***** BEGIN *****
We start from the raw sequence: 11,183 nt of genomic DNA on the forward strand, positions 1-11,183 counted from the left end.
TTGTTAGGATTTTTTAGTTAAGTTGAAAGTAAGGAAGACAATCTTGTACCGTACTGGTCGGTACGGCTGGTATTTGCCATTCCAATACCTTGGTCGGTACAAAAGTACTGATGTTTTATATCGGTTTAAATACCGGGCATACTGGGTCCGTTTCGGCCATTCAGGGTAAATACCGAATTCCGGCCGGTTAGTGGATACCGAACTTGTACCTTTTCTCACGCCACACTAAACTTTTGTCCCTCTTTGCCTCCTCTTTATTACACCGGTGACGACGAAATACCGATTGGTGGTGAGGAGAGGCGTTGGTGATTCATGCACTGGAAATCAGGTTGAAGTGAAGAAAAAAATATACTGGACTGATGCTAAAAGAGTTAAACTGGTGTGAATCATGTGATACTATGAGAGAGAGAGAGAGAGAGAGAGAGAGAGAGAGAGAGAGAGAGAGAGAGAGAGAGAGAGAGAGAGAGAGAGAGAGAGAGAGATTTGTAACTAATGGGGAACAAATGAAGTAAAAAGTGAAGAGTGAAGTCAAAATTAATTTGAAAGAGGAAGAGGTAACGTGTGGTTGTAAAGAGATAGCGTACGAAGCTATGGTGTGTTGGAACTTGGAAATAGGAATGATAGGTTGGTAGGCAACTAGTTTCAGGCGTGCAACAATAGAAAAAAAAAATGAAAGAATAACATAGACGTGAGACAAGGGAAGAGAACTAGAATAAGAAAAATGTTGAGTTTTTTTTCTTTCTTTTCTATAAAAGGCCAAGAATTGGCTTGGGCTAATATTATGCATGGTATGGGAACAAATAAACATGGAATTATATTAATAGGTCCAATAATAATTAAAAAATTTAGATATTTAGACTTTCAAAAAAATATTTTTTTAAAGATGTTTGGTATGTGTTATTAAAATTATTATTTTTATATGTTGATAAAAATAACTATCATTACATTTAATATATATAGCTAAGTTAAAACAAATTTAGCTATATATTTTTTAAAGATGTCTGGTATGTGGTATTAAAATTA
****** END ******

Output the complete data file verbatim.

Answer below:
We start from the raw sequence: 11,183 nt of genomic DNA on the forward strand, positions 1-11,183 counted from the left end.
TTGTTAGGATTTTTTAGTTAAGTTGAAAGTAAGGAAGACAATCTTGTACCGTACTGGTCGGTACGGCTGGTATTTGCCATTCCAATACCTTGGTCGGTACAAAAGTACTGATGTTTTATATCGGTTTAAATACCGGGCATACTGGGTCCGTTTCGGCCATTCAGGGTAAATACCGAATTCCGGCCGGTTAGTGGATACCGAACTTGTACCTTTTCTCACGCCACACTAAACTTTTGTCCCTCTTTGCCTCCTCTTTATTACACCGGTGACGACGAAATACCGATTGGTGGTGAGGAGAGGCGTTGGTGATTCATGCACTGGAAATCAGGTTGAAGTGAAGAAAAAAATATACTGGACTGATGCTAAAAGAGTTAAACTGGTGTGAATCATGTGATACTATGAGAGAGAGAGAGAGAGAGAGAGAGAGAGAGAGAGAGAGAGAGAGAGAGAGAGAGAGAGAGAGAGAGAGAGAGAGAGAGAGATTTGTAACTAATGGGGAACAAATGAAGTAAAAAGTGAAGAGTGAAGTCAAAATTAATTTGAAAGAGGAAGAGGTAACGTGTGGTTGTAAAGAGATAGCGTACGAAGCTATGGTGTGTTGGAACTTGGAAATAGGAATGATAGGTTGGTAGGCAACTAGTTTCAGGCGTGCAACAATAGAAAAAAAAAATGAAAGAATAACATAGACGTGAGACAAGGGAAGAGAACTAGAATAAGAAAAATGTTGAGTTTTTTTTCTTTCTTTTCTATAAAAGGCCAAGAATTGGCTTGGGCTAATATTATGCATGGTATGGGAACAAATAAACATGGAATTATATTAATAGGTCCAATAATAATTAAAAAATTTAGATATTTAGACTTTCAAAAAAATATTTTTTTAAAGATGTTTGGTATGTGTTATTAAAATTATTATTTTTATATGTTGATAAAAATAACTATCATTACATTTAATATATATAGCTAAGTTAAAACAAATTTAGCTATATATTTTTTAAAGATGTCTGGTATGTGGTATTAAAATTA